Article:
Wearing headphones whilst driving can be tempting. When the radio is broken, it can get lonely and boring when driving from A to B. You can play from the in-built phone speakers, but with the space in the car, that just doesn’t do the trick. So you succumb to do what you do on the train or the bus, listening to music through headphones. However, is it legal?

Is it Legal

Technically, it is not illegal to wear headphones while driving. However, don’t be misled by the simplicity in that answer. The practice is dangerous and can result in prosecution by police officers, particularly if headphones are deemed to be the cause of an accident.

Practical and Legal Challenges

The new NSW Road Rules (2014) make it an offence for a driver to drive a vehicle if he or she does not have proper control of the vehicle. Though unconfirmed, there is potential that police officers could deem that wearing headphones is a distraction that prevents a driver from having proper control of the vehicle and therefore illegal.

Though seemingly innocuous, headphones present practical difficulties and dangers. Headphones dull, eclipse or block out exterior sounds, resulting in a decreased awareness of traffic conditions. It further results in difficulties hearing sirens or horns which may result in dangerous situations resulting. For example, if you’re turning right at a T-intersection, and you miss a car on the turn, that car may horn you. If you do not hear the horn, and an accident ensues, it is possible for the court to hold that headphones was a cause of the accident due to the driver not having proper control of the vehicle.

Alternatives to Driving whilst Wearing Headphones

There are multiple ways to ensure that you are absolutely protected, physically and legally, from the dangers posed by wearing headphones while driving:

  1. Fix your radio – If you’re not fussed about the music being played whilst driving, then fixing your radio is costly but a natural solution. Taking care of your car is essential, and a radio is integral to ensuring you and your passengers enjoy the holistic driving experience.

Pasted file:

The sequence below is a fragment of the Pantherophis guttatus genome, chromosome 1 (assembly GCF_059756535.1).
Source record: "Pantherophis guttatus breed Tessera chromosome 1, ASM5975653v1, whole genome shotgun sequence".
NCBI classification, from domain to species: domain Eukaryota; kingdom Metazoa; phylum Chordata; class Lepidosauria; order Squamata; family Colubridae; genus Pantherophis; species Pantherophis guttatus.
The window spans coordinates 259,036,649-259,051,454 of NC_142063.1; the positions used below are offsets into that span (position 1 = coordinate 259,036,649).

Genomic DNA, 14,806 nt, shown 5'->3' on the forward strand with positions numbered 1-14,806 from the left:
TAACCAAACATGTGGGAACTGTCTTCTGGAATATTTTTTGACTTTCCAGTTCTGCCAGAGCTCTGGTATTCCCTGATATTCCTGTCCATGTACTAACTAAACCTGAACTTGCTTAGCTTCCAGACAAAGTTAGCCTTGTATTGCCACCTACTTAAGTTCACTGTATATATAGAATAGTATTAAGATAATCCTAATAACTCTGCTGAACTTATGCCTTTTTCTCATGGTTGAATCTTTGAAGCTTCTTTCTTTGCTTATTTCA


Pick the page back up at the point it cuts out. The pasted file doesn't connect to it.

2. Portable speakers – A second potentially costly solution, portable speakers are on the rise in Australia and the market is spoilt with a diverse range of quality portable speakers. Connect your phone/ipod to the speakers and you will forget your stereo was ever broken.
  3. Don’t use headphones – Whilst an entertaining luxury, listening to music through headphones is not essential to driving. The potential consequences outweigh the benefits and therefore an easy cost-efficient solution is to not use headphones.
  4. In-built phone/iPod speakers – A similar cost-effective solution.
  5. Only have one headphone in your ears at any one point – Only using one headphone will allow you to hear for the conditions of traffic, sirens and horns with one ear unimpeded. Legally, it arguably weakens an argument that headphones is a cause. However, the argument is not absolved by this ‘solution’.
  6. Bring a friend – Music does not always have to be the tool to entertain you on your drives. Having a friend accompany you on your drives can make you forget the lack of music.

Conclusion

Using headphones may appear to be an innocuous practice that is, in its most technical sense, legal. However, the potential unsettled legal consequences and the dangers associated with the practice make it highly recommended to adopt an alternative solution to the headphone temptation.

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William Goh

William is a Paralegal, working in our content team, which aims to provide free legal guides to facilitate public access to legal resources. With a passion for commercial and IP law, his research focuses on small businesses, how small businesses can navigate convoluted legal procedures and the protection of intellectual property.